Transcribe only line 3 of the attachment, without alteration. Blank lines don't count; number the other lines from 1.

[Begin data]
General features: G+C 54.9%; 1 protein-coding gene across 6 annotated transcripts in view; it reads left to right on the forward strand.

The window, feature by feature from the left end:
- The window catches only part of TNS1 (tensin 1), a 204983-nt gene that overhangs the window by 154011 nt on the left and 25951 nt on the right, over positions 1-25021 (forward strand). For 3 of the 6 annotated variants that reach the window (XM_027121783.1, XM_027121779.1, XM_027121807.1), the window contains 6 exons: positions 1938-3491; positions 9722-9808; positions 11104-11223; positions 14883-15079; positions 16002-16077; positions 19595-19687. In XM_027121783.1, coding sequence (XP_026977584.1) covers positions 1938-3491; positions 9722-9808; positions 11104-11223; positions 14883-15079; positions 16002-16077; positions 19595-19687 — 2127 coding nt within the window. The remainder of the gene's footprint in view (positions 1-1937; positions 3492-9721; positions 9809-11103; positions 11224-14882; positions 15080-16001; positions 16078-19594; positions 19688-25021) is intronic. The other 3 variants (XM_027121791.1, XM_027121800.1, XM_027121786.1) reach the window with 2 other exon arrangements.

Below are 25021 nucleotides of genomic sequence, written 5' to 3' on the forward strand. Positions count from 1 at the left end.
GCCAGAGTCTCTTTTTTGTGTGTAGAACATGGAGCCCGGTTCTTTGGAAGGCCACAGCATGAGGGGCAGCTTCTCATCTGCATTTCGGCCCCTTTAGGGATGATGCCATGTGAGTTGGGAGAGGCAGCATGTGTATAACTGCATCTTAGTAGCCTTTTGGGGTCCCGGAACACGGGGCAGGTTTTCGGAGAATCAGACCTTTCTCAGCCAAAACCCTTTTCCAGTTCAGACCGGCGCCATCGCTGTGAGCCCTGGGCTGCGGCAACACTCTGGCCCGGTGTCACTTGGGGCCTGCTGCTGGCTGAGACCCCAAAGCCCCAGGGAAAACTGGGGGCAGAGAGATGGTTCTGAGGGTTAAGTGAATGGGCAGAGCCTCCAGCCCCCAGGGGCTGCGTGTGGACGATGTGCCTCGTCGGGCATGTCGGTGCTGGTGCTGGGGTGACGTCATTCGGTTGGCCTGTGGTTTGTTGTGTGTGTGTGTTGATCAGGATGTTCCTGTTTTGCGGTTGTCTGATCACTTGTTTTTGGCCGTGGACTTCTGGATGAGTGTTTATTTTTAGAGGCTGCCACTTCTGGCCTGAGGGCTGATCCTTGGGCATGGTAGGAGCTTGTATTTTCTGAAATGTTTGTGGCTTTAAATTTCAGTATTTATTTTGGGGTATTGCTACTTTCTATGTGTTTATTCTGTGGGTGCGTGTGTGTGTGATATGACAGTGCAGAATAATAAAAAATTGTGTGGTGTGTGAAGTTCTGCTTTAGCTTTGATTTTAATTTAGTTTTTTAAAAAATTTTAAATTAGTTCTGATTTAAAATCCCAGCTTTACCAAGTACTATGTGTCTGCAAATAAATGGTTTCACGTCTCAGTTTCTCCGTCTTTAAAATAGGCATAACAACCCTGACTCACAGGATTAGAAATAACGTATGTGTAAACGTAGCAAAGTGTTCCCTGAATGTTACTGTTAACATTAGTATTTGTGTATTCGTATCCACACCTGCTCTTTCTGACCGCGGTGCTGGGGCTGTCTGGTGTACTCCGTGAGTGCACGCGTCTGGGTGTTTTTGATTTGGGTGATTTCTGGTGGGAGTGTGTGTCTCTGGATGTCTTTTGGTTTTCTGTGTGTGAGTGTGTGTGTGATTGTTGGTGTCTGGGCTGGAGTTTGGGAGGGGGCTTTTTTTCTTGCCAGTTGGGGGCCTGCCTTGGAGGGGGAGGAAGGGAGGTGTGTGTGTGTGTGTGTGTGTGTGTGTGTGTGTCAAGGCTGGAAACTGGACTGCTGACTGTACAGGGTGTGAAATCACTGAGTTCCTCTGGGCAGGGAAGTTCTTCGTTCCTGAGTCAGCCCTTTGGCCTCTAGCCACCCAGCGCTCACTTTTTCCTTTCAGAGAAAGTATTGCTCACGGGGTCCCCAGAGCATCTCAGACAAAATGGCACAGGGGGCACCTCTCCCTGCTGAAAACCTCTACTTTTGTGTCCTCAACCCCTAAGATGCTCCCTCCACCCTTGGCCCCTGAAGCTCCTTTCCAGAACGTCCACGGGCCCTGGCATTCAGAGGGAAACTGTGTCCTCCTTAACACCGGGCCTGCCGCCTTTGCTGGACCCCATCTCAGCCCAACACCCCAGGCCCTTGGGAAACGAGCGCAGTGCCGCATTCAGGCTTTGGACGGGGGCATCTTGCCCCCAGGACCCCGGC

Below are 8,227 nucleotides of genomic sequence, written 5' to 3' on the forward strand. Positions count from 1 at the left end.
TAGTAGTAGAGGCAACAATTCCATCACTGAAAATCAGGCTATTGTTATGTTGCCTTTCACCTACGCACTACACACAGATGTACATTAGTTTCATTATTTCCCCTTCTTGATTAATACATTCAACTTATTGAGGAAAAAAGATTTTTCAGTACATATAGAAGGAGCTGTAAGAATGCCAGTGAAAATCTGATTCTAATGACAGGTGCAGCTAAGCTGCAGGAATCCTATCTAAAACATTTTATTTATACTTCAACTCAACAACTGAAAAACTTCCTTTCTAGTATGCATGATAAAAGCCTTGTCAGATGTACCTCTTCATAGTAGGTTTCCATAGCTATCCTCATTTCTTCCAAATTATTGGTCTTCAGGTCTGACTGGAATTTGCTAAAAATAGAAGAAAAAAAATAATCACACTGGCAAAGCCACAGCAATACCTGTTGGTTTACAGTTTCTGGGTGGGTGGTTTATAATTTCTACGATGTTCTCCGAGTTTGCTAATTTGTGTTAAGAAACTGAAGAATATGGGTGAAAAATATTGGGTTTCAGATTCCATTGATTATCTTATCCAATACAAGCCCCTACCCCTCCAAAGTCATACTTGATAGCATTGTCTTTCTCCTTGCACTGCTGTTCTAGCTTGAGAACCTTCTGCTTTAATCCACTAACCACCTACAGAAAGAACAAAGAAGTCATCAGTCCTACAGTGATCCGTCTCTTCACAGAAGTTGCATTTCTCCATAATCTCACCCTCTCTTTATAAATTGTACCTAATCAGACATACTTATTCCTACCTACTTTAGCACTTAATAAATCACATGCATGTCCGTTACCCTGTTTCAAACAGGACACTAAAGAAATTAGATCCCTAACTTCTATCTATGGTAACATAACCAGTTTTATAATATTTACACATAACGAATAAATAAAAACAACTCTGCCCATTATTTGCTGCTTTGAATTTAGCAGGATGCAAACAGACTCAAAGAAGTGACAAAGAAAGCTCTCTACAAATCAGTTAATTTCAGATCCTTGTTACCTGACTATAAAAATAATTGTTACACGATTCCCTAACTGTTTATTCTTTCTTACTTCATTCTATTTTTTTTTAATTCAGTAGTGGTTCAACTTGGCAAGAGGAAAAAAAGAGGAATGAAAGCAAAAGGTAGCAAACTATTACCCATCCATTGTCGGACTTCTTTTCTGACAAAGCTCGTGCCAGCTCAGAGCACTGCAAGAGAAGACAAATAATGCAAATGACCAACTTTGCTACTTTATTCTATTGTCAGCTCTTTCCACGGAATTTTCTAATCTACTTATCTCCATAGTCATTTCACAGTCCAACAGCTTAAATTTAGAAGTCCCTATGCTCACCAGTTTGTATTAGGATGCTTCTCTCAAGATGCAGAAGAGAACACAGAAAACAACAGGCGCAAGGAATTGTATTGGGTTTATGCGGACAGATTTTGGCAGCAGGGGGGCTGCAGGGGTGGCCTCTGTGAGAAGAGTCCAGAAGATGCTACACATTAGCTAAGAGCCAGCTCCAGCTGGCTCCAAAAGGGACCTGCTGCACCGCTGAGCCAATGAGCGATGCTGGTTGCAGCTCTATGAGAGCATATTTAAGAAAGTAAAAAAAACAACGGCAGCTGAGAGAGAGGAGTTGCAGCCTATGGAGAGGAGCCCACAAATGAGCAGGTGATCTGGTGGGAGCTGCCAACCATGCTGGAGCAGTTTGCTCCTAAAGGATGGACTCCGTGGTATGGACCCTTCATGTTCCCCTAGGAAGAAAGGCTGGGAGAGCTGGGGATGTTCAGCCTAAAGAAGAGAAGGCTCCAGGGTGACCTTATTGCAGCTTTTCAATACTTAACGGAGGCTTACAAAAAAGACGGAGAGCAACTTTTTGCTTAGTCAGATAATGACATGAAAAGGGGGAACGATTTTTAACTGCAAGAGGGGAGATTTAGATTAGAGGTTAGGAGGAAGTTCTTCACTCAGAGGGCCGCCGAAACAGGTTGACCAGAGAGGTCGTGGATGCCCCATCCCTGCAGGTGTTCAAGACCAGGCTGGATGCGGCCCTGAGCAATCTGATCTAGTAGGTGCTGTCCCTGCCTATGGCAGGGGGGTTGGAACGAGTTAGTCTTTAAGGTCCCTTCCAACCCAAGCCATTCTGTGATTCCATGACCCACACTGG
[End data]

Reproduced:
- The window catches only part of TNS1 (tensin 1), a 204983-nt gene that overhangs the window by 154011 nt on the left and 25951 nt on the right, over positions 1-25021 (forward strand). For 3 of the 6 annotated variants that reach the window (XM_027121783.1, XM_027121779.1, XM_027121807.1), the window contains 6 exons: positions 1938-3491; positions 9722-9808; positions 11104-11223; positions 14883-15079; positions 16002-16077; positions 19595-19687. In XM_027121783.1, coding sequence (XP_026977584.1) covers positions 1938-3491; positions 9722-9808; positions 11104-11223; positions 14883-15079; positions 16002-16077; positions 19595-19687 — 2127 coding nt within the window. The remainder of the gene's footprint in view (positions 1-1937; positions 3492-9721; positions 9809-11103; positions 11224-14882; positions 15080-16001; positions 16078-19594; positions 19688-25021) is intronic. The other 3 variants (XM_027121791.1, XM_027121800.1, XM_027121786.1) reach the window with 2 other exon arrangements.